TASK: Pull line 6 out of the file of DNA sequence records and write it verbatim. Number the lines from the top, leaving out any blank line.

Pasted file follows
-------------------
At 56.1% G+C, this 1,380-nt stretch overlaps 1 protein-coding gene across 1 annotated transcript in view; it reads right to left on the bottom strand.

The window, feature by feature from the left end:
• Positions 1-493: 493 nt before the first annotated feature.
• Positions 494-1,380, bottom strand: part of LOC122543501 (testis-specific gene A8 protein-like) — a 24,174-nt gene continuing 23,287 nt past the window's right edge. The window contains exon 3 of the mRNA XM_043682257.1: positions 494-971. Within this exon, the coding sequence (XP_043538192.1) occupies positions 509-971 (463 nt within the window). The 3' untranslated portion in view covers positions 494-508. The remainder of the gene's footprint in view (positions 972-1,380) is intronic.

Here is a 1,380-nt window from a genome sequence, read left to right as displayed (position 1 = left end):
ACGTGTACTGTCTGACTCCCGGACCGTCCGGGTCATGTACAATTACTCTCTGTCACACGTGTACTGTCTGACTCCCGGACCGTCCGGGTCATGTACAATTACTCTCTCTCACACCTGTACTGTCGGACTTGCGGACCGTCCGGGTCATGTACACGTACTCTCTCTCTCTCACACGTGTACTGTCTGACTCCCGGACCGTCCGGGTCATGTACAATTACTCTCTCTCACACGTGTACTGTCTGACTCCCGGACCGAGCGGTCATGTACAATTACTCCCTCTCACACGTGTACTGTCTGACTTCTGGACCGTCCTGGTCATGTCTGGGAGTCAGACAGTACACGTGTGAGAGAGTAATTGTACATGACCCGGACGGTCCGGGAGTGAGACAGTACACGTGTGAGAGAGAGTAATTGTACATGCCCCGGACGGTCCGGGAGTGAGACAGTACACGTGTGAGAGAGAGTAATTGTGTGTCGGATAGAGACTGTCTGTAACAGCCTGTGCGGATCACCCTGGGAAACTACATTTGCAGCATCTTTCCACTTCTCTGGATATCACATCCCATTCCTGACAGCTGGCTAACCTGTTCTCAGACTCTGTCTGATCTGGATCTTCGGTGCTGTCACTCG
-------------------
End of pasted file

ACGTGTACTGTCTGACTCCCGGACCGTCCGGGTCATGTACAATTACTCTCTGTCACACGTGTACTGTCTGACTCCCGGACCGTCCGGGTCATGTACAATTACTCTCTCTCACACCTGTACTGTCGGACTTGCGGACCGTCCGGGTCATGTACACGTACTCTCTCTCTCTCACACGTGTACTGTCTGACTCCCGGACCGTCCGGGTCATGTACAATTACTCTCTCTCACACGTGTACTGTCTGACTCCCGGACCGAGCGGTCATGTACAATTACTCCCTCTCACACGTGTACTGTCTGACTTCTGGACCGTCCTGGTCATGTCTGGGAGTCAGACAGTACACGTGTGAGAGAGTAATTGTACATGACCCGGACGGTCCGGGAGTGAGACAGTACACGTGTGAGAGAGAGTAATTGTACATGCCCCGGACGGTCCGGGAGTGAGACAGTACACGTGTGAGAGAGAGTAATTGTGTGTCGGATAGAGACTGTCTGTAACAGCCTGTGCGGATCACCCTGGGAAACTACATTTGCAGCATCTTTCCACTTCTCTGGATATCACATCCCATTCCTGACAGCTGGCTAACCTGTTCTCAGACTCTGTCTGATCTGGATCTTCGGTGCTGTCACTCG